(Natural News) The U.S. Geological Survey (USGS) issued a Code Red warning after the Mauna Loa volcano in Hawaii showed signs of activity.
According to the bureau, it increased the volcano alert level from “advisory” to “warning” after it erupted on Nov. 28.
“At this time, lava flows are contained within the summit area and are not threatening downslope communities,” the USGS said in a statement. It warned that winds may carry volcanic gas, fine ash and Pele’s hair – lava which has cooled into thin, sharp and glass-like strands – downwind. The USGS also advised residents to “review preparedness and refer to Hawaii County Civil Defense Agency (HCDA) information for further guidance.”
A separate press release from the office of Gov. David Ige echoed the USGS observation, pointing out that the lava was confined to the immediate surroundings of the mountain’s summit and had not begun flowing outside. He added that the lava flow no immediate threat to communities, homes and structures downslope from the caldera.
Mauna Loa has erupted 33 times since 1843.
In 1881, the lava almost reached Hilo, the capital of the Hawaii island – also known as the Big Island. A fast-moving lava flow that stood 50 feet high wiped out the fishing village of Ho-opuloa in 1926. Twenty-four years later in 1950, residents at the Pahoehoe beach area literally ran for their lives as lava covered their homes. (Related: Think you can survive a volcanic eruption? Here’s what to expect.)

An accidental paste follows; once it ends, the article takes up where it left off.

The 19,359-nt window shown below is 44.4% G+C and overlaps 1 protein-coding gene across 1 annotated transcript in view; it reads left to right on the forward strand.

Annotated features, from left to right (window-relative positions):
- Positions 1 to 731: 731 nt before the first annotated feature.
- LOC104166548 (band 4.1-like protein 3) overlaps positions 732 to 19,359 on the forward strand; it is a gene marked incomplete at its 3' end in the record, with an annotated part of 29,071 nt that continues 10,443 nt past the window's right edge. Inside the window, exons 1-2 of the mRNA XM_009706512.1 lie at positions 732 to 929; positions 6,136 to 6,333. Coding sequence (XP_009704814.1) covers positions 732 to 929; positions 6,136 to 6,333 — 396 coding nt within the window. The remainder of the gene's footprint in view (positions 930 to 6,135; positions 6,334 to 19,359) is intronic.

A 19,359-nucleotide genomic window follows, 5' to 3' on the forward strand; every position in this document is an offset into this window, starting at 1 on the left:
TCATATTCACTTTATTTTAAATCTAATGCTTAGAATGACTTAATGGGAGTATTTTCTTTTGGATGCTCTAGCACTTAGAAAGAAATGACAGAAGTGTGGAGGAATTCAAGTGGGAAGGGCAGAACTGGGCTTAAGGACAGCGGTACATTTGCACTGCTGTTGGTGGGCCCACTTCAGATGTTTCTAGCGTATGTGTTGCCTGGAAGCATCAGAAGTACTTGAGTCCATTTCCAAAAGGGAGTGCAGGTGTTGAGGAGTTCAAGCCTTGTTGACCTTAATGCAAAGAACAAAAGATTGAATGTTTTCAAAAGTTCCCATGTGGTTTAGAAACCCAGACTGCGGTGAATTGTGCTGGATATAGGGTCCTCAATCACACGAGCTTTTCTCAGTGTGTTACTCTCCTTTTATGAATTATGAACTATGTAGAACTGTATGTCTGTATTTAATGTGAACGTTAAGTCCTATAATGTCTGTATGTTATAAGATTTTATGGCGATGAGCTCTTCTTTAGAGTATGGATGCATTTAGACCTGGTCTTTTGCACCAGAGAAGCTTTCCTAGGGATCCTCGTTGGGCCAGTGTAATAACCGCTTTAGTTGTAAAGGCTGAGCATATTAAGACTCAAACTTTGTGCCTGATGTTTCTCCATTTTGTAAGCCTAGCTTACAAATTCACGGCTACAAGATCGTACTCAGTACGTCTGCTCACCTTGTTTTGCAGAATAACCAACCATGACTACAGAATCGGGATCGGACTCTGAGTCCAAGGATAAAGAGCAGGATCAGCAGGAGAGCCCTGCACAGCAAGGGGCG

Prior to the recent activity, Mauna Loa last erupted in 1984. That eruption saw lava flow down its eastern flank, which stopped 4.5 miles short of Hilo.
Nevertheless, the USGS warned residents of the Big Island that the volcano’s eruption “can be very dynamic and the location and advance of lava flows can change rapidly.”
Aloha State preparing for impact of Mauna Loa eruption
Ken Hon, chief scientist at the USGS’ Hawaiian Volcano Observatory (HVO), said Mauna Loa “continues to be in a state of heightened unrest.” He noted, however, that the “current increase in activity does not suggest that a progression to an eruption is certain.”
HVO research geologist Frank Trusdell meanwhile said eruption rates on Mauna Loa are “scary” compared to Kilauea at the Big Island’s southeast. During its 1950 eruption that lasted for 23 days, Mauna Loa released 1,000 cubic meters of lava per second.
“We’re talking about impacts to tourism, economy, distribution of goods, people going to work and children going to school. It may not even have to consume one house. All it has to do is hit the road,” he said.
HCDA Administrator Talmage Magno seconded Hom’s remarks, saying: “Under current conditions, an eruption from Mauna Loa is not imminent.” He also noted that the Big Island’s population has more than doubled since the last eruption. “Almost two generations have grown up without knowing much about Mauna Loa’s beauty and danger,” Magno remarked.
Magno reiterated that his agency has been talking to residents for some time now as communities closest to volcanic vents likely wouldn’t have enough time to learn how to respond and prepare for any worst-case scenario. He added that the HCDA had been reminding people to register for country emergency alert messages.
“It’s hard to predict which areas might be affected if lava were to break out of the summit area,” said the agency head.
Nevertheless, he assured that Hawaii County would provide specific information about any necessary safety or evacuation measures, including details about routes and shelters.
Disaster.news has more stories about volcanic eruptions.
Watch this video about Mauna Loa’s recent eruption.
This video is from the Alex Hammer channel on Brighteon.com.
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